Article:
How to Protect Sensitive Skin From the Sun

1. What is sensitive skin?

a. What’s the difference between sensitive and sensitized skin?

2. What causes skin sensitivity?

a. UV exposure

b. Certain skincare ingredients

3. What can you do to protect your sensitive skin from the sun?

a. Try a mineral sunscreen

b. Cover up and find shade

c. Add vitamin C to your sun protection



When it comes to skincare, sun protection is non-negotiable. While UVB rays are the sunburn culprits, UVA rays are a major player in premature skin aging and skin cancers—and they penetrate your skin year-round, even on cloudy days. But anyone dealing with eczema or dryness knows that sensitive skin is easily irritated by what can feel like everything under the sun—including the sun.

“The best sunscreen is the one you are going to wear,” says Dr. Nour Dayeh, medical development expert at Vichy Laboratoires, Canada. But finding the right sun-care product when you’re also trying to address other skin concerns like skin sensitivity can be a journey. Certain ingredients in sunscreens and some filters can trigger itching, tingling and inflammatory red rashes on sensitive skin. But that doesn’t mean it’s worth giving up and skipping sunscreen entirely. Fortunately, innovations in formulations are now catering to those of us with sensitive skin, which means it’s easier than ever to find a sunscreen that will suit your skin type and protect it.

If you’ve spent time shopping the beauty aisles, you would have noticed that many products claim to be for “sensitive skin”. However, not all sensitive skin is the same. In fact, there are two types: sensitive skin and sensitized skin. Here, we explain the difference between sensitive and sensitized skin, share the factors that can trigger skin sensitivity and give expert sun-care tips, including the best sunscreen for sun-sensitive skin.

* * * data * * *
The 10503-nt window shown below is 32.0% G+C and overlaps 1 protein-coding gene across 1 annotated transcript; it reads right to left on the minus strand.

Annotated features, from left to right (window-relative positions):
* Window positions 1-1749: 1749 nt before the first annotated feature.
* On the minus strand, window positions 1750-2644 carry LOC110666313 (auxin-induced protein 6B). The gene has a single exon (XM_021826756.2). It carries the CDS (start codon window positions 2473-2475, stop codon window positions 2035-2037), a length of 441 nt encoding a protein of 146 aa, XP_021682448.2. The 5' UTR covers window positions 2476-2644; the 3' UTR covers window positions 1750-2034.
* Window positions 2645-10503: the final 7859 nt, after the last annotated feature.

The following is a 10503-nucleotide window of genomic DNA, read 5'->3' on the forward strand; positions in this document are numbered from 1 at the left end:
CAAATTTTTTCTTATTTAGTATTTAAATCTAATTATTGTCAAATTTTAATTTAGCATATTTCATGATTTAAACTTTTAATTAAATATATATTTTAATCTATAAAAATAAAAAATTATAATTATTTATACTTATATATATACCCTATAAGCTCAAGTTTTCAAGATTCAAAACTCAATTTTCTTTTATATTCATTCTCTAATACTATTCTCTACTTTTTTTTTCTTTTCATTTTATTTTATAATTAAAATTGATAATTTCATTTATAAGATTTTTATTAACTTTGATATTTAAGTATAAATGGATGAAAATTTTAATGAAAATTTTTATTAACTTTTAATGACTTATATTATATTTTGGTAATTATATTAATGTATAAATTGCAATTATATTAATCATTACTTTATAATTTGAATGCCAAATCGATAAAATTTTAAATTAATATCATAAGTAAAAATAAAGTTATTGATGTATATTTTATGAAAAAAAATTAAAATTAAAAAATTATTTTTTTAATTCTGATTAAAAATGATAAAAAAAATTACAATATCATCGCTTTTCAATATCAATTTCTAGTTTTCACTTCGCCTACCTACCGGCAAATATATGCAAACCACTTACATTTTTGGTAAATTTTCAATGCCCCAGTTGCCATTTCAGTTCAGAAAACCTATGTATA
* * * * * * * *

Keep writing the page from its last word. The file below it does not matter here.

1. What is sensitive skin?


There are a few skin types we often talk about: oily, dry, acne-prone, combination and sensitive. Just like there are varying degrees of severity for oiliness, dryness and acne, there are also different levels of sensitive skin. Sensitive is among the most common, but this is partly because sensitive skin is a self-reported condition defined by uncomfortable symptoms like tightness, dryness, itching, burning and, in some cases, redness. Since there are varying degrees and causes of sensitive skin, everyone is different.


But having sensitive skin is not the same thing as having a complexion that’s sometimes triggered by skincare ingredients. The true origin of sensitive skin lies in genetics. This means that anyone with sensitive skin has a predisposition for extra vulnerability to skin irritation. Inflammatory skin conditions like eczema, psoriasis and rosacea are physical manifestations of a genetic predisposition to skin sensitivity.


a. What’s the difference between sensitive and sensitized skin?


Symptom-wise—tightness, itchiness, redness and inflammation—there’s pretty much no difference between the two. What it comes down to is genetic versus external factors. Sensitive skin is a predisposition to irritation whereas sensitized skin is caused by external exposom [link to exposom article] factors including, but not limited to, pollution, certain skincare ingredients, food, the weather and UV rays .

Sensitized skin is not a skin type; it’s a condition. The epidermis acts as a barrier to maintain moisture (lipids and water) to keep out pollutants, allergens and pathogens. The outermost layer of the epidermis is called the skin barrier. Once compromised, this is the first step toward developing sensitized skin, which manifests the same symptoms of sensitive skin. On the positive side, since it’s not a skin type, sensitized skin can be repaired.